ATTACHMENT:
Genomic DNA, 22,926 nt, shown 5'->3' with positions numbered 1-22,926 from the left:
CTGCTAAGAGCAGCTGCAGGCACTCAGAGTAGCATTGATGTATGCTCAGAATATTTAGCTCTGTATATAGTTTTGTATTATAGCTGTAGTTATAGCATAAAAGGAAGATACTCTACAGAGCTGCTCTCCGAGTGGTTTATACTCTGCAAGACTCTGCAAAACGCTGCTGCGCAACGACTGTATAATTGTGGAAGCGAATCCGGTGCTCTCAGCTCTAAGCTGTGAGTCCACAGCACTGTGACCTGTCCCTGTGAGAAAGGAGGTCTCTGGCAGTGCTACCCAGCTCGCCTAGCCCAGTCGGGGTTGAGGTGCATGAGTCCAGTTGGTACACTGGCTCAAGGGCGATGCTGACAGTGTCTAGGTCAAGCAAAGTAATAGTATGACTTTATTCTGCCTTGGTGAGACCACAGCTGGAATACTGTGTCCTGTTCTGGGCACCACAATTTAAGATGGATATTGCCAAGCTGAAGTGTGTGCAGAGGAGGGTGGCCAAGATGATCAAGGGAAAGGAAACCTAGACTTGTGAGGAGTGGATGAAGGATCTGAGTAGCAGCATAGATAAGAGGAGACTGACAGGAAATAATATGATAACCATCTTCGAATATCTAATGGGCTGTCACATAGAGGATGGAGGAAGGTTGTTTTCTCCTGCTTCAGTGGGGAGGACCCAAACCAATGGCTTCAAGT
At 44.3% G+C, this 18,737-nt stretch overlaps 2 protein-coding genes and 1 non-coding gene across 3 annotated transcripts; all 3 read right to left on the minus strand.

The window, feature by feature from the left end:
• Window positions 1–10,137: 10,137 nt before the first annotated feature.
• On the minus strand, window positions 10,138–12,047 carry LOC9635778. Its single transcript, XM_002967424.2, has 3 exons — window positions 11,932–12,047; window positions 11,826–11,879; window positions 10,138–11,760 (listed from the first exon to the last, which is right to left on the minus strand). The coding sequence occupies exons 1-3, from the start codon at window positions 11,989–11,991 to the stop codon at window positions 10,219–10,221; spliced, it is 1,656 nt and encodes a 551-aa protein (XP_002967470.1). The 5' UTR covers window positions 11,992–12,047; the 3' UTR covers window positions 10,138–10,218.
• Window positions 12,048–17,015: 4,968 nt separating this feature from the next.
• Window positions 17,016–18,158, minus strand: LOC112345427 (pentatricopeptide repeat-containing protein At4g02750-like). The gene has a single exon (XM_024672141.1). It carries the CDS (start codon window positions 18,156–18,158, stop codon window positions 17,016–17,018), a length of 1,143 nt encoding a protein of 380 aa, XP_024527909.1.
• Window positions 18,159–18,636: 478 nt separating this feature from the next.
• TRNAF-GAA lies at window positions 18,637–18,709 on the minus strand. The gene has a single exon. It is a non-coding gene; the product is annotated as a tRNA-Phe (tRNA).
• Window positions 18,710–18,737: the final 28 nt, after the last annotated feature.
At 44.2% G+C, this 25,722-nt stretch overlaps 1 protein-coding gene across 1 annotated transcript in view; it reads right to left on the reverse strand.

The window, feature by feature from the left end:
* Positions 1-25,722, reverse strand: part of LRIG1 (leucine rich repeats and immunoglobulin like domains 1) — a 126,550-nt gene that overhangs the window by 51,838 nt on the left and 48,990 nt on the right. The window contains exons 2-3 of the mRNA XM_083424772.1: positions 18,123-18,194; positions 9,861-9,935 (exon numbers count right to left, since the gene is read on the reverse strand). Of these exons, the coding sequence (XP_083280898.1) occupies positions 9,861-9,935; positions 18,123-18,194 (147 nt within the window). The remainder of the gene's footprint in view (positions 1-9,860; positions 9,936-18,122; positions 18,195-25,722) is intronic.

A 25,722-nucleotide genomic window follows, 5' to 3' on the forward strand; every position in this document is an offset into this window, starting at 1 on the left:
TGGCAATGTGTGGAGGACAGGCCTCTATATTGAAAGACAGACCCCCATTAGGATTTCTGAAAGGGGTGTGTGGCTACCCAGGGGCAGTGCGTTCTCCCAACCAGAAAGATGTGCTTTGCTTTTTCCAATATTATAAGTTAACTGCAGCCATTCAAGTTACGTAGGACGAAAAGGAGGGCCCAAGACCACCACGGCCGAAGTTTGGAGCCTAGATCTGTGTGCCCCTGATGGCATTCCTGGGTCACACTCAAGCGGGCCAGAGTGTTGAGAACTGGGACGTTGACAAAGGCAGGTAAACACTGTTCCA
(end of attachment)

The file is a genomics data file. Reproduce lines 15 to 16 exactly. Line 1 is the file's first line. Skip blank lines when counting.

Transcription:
A 25,722-nucleotide genomic window follows, 5' to 3' on the forward strand; every position in this document is an offset into this window, starting at 1 on the left:
TGGCAATGTGTGGAGGACAGGCCTCTATATTGAAAGACAGACCCCCATTAGGATTTCTGAAAGGGGTGTGTGGCTACCCAGGGGCAGTGCGTTCTCCCAACCAGAAAGATGTGCTTTGCTTTTTCCAATATTATAAGTTAACTGCAGCCATTCAAGTTACGTAGGACGAAAAGGAGGGCCCAAGACCACCACGGCCGAAGTTTGGAGCCTAGATCTGTGTGCCCCTGATGGCATTCCTGGGTCACACTCAAGCGGGCCAGAGTGTTGAGAACTGGGACGTTGACAAAGGCAGGTAAACACTGTTCCA